Over a quarter of a million businesses start up each year in this country. Why do we do it? Let’s take a look at the top 5 reasons.
There must be a reason why over 250,000 new businesses are founded each year, right? In Australia according to the ABS, 294,210 new businesses started in 2011. Well, based on that, there must be plenty of good reasons to own a business.
A small business survey was conducted and business owners were asked to list some of their top reasons WHY they prefer to be in business as opposed to having a job in a larger organization. From that survey I’ve compiled the top 5 reasons that business owners having given, plus some thoughts over the last 3 years. The businesses and names have been withheld for professional respect and privacy reasons.
1. You get to control your own destiny
Entrepreneurs are people who like to take control and make decisions. In other words, owning a business saves them from having to work for anybody else. “One reason to own a small business is so you can install your culture into the company”. When you‘re in control, you get to make the decisions on how to best direct the company into the future. This can be a bit daunting to some others so it’s good to be aware of when to delegate and who to. However when you become conditioned to making and ‘owning’ each decision, you begin creating a culture, a brand and ultimately a strong organization.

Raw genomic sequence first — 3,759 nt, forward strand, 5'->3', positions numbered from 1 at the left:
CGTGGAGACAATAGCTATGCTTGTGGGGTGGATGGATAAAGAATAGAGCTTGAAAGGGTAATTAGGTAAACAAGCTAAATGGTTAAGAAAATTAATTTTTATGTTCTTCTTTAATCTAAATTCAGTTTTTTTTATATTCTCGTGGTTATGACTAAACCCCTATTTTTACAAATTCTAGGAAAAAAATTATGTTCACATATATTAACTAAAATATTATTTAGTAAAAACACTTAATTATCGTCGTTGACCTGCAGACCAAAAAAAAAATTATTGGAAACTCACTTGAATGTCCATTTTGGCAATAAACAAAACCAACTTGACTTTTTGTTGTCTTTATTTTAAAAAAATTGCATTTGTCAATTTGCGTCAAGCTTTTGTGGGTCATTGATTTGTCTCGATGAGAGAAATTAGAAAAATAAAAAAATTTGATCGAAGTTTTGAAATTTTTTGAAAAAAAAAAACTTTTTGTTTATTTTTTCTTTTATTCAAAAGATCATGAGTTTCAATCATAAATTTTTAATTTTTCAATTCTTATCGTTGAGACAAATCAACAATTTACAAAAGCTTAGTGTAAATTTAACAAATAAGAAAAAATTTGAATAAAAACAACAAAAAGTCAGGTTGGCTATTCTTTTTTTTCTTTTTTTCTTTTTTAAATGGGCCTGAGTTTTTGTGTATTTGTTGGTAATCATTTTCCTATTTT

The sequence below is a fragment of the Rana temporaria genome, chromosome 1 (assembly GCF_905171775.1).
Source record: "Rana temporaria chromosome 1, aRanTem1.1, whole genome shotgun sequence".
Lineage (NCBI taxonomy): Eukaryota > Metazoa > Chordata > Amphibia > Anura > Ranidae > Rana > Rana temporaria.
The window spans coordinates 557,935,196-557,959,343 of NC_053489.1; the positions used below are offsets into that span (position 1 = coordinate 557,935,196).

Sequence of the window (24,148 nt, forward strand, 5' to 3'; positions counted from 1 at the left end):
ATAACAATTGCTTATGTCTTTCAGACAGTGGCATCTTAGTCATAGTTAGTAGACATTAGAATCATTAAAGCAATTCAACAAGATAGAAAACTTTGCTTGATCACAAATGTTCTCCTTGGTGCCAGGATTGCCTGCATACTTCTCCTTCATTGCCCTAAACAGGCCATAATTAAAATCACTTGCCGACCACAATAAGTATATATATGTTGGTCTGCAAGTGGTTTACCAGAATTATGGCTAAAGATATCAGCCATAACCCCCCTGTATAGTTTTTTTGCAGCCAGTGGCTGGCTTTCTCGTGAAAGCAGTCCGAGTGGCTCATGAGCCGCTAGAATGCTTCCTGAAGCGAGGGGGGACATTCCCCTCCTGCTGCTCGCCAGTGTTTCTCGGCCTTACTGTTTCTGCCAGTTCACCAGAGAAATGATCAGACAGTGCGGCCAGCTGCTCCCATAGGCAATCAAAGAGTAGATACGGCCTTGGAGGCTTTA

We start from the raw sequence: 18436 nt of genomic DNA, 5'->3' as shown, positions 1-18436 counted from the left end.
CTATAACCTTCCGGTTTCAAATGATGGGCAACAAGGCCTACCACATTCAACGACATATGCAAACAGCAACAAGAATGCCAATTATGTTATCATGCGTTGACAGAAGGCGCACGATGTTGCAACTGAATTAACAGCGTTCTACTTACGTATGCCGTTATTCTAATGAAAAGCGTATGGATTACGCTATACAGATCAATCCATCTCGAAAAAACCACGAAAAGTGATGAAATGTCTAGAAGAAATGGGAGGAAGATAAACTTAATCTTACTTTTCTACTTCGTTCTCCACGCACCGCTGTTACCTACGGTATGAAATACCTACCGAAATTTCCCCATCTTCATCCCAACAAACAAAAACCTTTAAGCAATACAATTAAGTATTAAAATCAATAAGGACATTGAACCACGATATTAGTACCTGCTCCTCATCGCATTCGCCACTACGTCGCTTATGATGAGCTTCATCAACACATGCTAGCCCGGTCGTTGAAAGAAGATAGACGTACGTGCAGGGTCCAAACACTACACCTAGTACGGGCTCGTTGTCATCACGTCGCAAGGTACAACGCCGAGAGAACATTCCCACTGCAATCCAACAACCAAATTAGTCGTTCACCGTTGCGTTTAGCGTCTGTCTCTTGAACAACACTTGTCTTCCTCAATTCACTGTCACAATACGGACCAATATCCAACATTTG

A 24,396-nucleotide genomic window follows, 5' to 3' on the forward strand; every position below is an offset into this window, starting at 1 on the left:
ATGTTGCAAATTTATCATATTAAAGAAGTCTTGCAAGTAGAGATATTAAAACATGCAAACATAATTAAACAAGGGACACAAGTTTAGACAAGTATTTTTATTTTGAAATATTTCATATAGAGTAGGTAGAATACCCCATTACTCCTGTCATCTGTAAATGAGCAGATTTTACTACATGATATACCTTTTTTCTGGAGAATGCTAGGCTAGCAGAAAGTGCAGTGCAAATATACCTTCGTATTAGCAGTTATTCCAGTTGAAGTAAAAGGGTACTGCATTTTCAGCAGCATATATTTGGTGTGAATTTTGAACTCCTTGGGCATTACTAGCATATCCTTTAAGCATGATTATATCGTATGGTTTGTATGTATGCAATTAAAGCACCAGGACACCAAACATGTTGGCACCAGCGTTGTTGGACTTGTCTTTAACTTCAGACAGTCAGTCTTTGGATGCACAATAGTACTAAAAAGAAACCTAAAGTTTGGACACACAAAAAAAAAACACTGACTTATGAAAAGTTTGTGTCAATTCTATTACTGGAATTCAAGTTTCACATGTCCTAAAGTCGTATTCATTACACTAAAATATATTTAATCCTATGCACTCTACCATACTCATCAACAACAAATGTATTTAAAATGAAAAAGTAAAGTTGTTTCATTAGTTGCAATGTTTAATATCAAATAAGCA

2. You can create your own work/life balance
One of the most common benefits of running your own business, according to many Entrepreneurs, is the flexibility that comes with it. Whether that’s working from wherever you wish, or just setting the hours you work for yourself, or even wearing whatever you feel like on the day. If you want to work with the baby sleeping in the next room, or with your dog on your lap, it doesn’t matter.
What could be better than that? Another massive benefit is setting priorities: say many successful Entrepreneurs. What is motivating for you will no doubt be different to a ‘boss’. Therefore you can always prioritise based on the things that mean most to you, at the forefront of how you spend your time. So if you want to build a legacy for your family for example and that’s what you work for, then that will be paramount when selecting the order of work and duties.
3. You are responsible for results, no one else
Being in business is undoubtedly a risk. However it is said that ‘the biggest risk of all, is not taking any’. Yet with any risk is the chance of the reward that comes with it. In Business it’s a case of managing the risk. Business owners don’t decide lightly, and many are just as wary of risks as the average Joe. However they know that without risk, they are destined to be like everybody else and place a barrier between what is and what might well be. Speaking with a Gym owner on the Gold Coast she told me “Business is so dynamic it takes a ‘changing up’ attitude regularly. You must be constantly looking at what’s new, listening to what clients want and as you advertise to get new customers the requirements are always changing.